NYC suicide rate is higher than motor vehicle deaths, health department report says

More New Yorkers kill themselves than are killed by other people or die in motor vehicle accidents, according to a new NYC Health Department report.

While suicide rates in the Big Apple are about half the national rate, they have increased 2.3% per year between 2008 and 2014, mirroring national upticks.

Suicide rates of men remain steady locally, but the suicide rate of women has increased 56% since 2000, with women between the ages of 45 and 64 the most likely to kill themselves.

In 2014, at least 393 males and 172 females committed suicide in NYC.

The boroughs of Manhattan and Queens both saw increases: The rate of suicide in Manhattan rose from 5.7 per 100,000 people in the year 2000 to 7.6 per 100,000 people in 2014, and in Queens from 4.3 to 5.7 per 100,000 people during that same period.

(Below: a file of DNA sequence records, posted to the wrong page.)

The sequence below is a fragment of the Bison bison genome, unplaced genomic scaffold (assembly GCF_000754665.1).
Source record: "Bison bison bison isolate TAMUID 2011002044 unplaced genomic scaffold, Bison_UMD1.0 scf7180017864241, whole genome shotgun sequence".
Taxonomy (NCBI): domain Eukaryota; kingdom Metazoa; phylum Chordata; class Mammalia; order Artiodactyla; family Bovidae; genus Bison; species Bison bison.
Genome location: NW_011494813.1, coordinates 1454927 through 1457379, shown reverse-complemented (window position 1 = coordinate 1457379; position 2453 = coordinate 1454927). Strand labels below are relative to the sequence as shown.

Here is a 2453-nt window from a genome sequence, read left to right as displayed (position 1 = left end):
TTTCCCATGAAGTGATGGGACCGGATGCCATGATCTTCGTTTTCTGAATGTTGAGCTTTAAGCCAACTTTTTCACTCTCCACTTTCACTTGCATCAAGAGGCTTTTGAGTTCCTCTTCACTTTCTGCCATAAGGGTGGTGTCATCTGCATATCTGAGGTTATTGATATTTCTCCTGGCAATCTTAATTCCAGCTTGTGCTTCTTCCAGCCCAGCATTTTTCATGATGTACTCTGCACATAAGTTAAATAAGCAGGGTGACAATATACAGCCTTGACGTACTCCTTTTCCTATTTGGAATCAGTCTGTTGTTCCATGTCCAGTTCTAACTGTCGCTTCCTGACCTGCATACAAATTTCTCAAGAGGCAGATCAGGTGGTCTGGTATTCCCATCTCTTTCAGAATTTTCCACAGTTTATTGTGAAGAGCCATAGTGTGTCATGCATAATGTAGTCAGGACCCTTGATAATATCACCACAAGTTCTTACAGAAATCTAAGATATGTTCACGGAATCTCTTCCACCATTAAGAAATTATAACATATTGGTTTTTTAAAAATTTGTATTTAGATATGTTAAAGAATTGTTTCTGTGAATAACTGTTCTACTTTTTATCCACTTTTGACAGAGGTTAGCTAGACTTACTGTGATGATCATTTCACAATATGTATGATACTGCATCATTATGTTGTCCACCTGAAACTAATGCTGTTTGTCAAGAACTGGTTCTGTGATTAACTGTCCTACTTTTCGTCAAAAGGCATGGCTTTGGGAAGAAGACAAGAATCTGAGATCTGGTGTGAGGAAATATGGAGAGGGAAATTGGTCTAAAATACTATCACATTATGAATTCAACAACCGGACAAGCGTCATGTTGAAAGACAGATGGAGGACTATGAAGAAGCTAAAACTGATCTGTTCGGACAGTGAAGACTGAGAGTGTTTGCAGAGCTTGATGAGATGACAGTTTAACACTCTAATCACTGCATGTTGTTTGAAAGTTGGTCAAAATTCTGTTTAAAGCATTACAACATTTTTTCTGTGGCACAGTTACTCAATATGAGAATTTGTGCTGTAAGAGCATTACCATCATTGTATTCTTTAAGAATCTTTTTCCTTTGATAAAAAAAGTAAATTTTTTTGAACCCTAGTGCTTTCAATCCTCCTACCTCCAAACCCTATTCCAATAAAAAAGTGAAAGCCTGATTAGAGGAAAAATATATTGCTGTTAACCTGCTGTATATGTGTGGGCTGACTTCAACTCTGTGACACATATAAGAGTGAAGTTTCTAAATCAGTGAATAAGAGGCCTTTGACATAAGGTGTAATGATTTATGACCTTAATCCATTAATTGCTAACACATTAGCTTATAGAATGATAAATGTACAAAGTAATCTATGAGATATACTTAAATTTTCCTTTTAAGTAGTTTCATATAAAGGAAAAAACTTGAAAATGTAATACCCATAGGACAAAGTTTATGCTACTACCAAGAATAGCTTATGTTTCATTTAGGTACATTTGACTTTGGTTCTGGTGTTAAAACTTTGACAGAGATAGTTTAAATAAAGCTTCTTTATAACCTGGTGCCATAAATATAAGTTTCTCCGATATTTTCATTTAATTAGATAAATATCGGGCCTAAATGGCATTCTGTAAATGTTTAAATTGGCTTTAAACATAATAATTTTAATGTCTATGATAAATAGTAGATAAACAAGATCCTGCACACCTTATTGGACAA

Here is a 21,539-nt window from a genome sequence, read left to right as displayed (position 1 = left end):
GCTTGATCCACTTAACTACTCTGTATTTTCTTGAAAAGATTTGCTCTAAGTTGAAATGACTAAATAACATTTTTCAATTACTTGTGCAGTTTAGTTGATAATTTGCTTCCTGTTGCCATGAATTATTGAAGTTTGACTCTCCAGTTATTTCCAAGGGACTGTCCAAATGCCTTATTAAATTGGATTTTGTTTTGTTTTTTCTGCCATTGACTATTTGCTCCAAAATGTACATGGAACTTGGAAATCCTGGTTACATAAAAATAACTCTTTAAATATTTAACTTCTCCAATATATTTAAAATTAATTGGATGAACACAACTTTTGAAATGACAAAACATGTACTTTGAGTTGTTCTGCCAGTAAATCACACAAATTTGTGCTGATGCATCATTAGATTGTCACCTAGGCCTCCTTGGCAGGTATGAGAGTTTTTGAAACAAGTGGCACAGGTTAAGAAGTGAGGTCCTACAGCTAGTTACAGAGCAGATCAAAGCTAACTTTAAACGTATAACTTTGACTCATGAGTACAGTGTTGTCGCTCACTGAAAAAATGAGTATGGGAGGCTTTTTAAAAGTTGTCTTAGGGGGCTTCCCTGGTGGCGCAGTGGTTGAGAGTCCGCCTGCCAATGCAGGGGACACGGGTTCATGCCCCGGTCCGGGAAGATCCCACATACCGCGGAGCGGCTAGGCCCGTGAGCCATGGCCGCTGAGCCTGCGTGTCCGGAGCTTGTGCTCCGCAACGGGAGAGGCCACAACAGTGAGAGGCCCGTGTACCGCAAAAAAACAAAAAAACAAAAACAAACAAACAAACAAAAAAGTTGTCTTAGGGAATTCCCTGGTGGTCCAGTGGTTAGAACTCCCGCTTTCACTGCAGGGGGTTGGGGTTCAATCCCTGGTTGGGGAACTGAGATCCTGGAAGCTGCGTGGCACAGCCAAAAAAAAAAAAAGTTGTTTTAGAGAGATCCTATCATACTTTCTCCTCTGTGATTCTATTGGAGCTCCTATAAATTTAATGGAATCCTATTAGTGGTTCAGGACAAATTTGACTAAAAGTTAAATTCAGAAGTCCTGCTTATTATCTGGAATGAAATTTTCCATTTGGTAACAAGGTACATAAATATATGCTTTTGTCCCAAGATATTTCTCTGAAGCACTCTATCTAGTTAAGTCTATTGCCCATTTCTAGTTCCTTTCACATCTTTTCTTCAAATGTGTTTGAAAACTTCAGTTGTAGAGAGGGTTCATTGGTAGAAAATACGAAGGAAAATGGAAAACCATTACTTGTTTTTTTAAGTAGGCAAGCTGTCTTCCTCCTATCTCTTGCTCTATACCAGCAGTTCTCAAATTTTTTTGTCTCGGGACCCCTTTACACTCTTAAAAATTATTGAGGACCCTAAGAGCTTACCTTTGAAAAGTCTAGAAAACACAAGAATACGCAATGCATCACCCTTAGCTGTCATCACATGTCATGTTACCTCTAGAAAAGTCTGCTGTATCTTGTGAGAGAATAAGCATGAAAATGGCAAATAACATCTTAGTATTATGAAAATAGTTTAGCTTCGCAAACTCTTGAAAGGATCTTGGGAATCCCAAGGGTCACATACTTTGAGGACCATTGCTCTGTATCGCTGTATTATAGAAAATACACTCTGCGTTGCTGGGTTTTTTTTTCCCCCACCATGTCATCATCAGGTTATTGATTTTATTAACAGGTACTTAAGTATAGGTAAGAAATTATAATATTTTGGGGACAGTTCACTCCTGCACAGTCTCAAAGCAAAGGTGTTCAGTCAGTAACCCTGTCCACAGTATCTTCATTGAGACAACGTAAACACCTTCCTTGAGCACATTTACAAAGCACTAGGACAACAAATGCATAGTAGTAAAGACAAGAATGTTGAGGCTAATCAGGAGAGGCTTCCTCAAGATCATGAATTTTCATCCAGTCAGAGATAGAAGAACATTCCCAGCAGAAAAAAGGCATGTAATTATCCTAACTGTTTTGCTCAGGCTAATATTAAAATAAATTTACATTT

Citywide, neighborhoods in which 10% to 20% of residents earn less than the federal poverty level had the highest rate of suicide (7.8 per 100,000) with the wealthiest neighborhoods having the lowest (3.8).

If there is a bright spot, it is that NYC’s stringent gun control laws lower not only the risk of homicide, but suicide: Guns were used in only 10% of all self-inflicted deaths in NYC in 2014, while they are the agent of choice for half of all suicides nationwide.

The most common methods of suicide in New Yorkers in 2014 involved hanging, strangulation, suffocation and leaping from a high place, representing half of all suicides by Asians and Latinos and 41% of suicides overall.

“We’re not reaching New Yorkers early enough, when they need support,” Health Commissioner Dr. Mary T. Bassett, said in a statement, noting that ThriveNYC, First Lady Chirlane McCray’s initiative, is raising awareness and enhancing mental health services. “If you or someone you know needs help, don’t hesitate to call 1-800-LIFENET. If someone is in immediate danger, call 911,” Bassett advised.